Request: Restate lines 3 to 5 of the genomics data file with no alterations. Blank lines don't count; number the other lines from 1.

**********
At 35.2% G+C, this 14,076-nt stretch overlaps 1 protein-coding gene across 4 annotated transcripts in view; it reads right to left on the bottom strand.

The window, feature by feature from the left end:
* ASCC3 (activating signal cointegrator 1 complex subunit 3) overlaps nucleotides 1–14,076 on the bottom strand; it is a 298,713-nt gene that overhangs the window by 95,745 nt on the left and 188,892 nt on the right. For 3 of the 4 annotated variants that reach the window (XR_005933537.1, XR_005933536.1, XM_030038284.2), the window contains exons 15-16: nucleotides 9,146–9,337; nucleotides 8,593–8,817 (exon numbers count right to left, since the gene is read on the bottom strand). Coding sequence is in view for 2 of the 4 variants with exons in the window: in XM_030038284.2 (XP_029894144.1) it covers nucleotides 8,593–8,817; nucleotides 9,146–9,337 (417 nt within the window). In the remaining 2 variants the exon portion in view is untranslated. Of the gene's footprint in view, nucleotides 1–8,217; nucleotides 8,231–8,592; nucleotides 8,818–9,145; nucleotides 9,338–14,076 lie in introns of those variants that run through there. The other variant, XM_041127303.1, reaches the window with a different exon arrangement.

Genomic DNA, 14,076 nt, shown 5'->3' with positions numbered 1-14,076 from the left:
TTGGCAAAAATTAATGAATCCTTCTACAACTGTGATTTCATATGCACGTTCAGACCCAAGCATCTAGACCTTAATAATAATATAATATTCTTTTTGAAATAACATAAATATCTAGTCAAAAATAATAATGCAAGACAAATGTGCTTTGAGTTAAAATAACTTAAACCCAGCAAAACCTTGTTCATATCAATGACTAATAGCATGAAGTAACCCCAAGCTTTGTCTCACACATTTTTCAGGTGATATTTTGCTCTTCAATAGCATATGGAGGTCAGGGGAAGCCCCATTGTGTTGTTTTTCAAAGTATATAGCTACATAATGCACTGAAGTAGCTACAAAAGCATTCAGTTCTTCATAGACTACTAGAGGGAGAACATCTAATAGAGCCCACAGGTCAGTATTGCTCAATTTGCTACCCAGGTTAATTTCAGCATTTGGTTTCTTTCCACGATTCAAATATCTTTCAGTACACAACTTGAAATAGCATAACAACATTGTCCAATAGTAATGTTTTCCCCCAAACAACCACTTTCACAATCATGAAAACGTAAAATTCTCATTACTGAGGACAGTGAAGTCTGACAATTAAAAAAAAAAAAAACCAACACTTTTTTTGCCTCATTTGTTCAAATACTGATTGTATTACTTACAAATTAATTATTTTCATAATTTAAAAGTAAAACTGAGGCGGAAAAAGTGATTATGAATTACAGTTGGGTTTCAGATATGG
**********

* ASCC3 (activating signal cointegrator 1 complex subunit 3) overlaps nucleotides 1–14,076 on the bottom strand; it is a 298,713-nt gene that overhangs the window by 95,745 nt on the left and 188,892 nt on the right. For 3 of the 4 annotated variants that reach the window (XR_005933537.1, XR_005933536.1, XM_030038284.2), the window contains exons 15-16: nucleotides 9,146–9,337; nucleotides 8,593–8,817 (exon numbers count right to left, since the gene is read on the bottom strand). Coding sequence is in view for 2 of the 4 variants with exons in the window: in XM_030038284.2 (XP_029894144.1) it covers nucleotides 8,593–8,817; nucleotides 9,146–9,337 (417 nt within the window). In the remaining 2 variants the exon portion in view is untranslated. Of the gene's footprint in view, nucleotides 1–8,217; nucleotides 8,231–8,592; nucleotides 8,818–9,145; nucleotides 9,338–14,076 lie in introns of those variants that run through there. The other variant, XM_041127303.1, reaches the window with a different exon arrangement.

Genomic DNA, 14,076 nt, shown 5'->3' with positions numbered 1-14,076 from the left:
TTGGCAAAAATTAATGAATCCTTCTACAACTGTGATTTCATATGCACGTTCAGACCCAAGCATCTAGACCTTAATAATAATATAATATTCTTTTTGAAATAACATAAATATCTAGTCAAAAATAATAATGCAAGACAAATGTGCTTTGAGTTAAAATAACTTAAACCCAGCAAAACCTTGTTCATATCAATGACTAATAGCATGAAGTAACCCCAAGCTTTGTCTCACACATTTTTCAGGTGATATTTTGCTCTTCAATAGCATATGGAGGTCAGGGGAAGCCCCATTGTGTTGTTTTTCAAAGTATATAGCTACATAATGCACTGAAGTAGCTACAAAAGCATTCAGTTCTTCATAGACTACTAGAGGGAGAACATCTAATAGAGCCCACAGGTCAGTATTGCTCAATTTGCTACCCAGGTTAATTTCAGCATTTGGTTTCTTTCCACGATTCAAATATCTTTCAGTACACAACTTGAAATAGCATAACAACATTGTCCAATAGTAATGTTTTCCCCCAAACAACCACTTTCACAATCATGAAAACGTAAAATTCTCATTACTGAGGACAGTGAAGTCTGACAATTAAAAAAAAAAAAAACCAACACTTTTTTTGCCTCATTTGTTCAAATACTGATTGTATTACTTACAAATTAATTATTTTCATAATTTAAAAGTAAAACTGAGGCGGAAAAAGTGATTATGAATTACAGTTGGGTTTCAGATATGG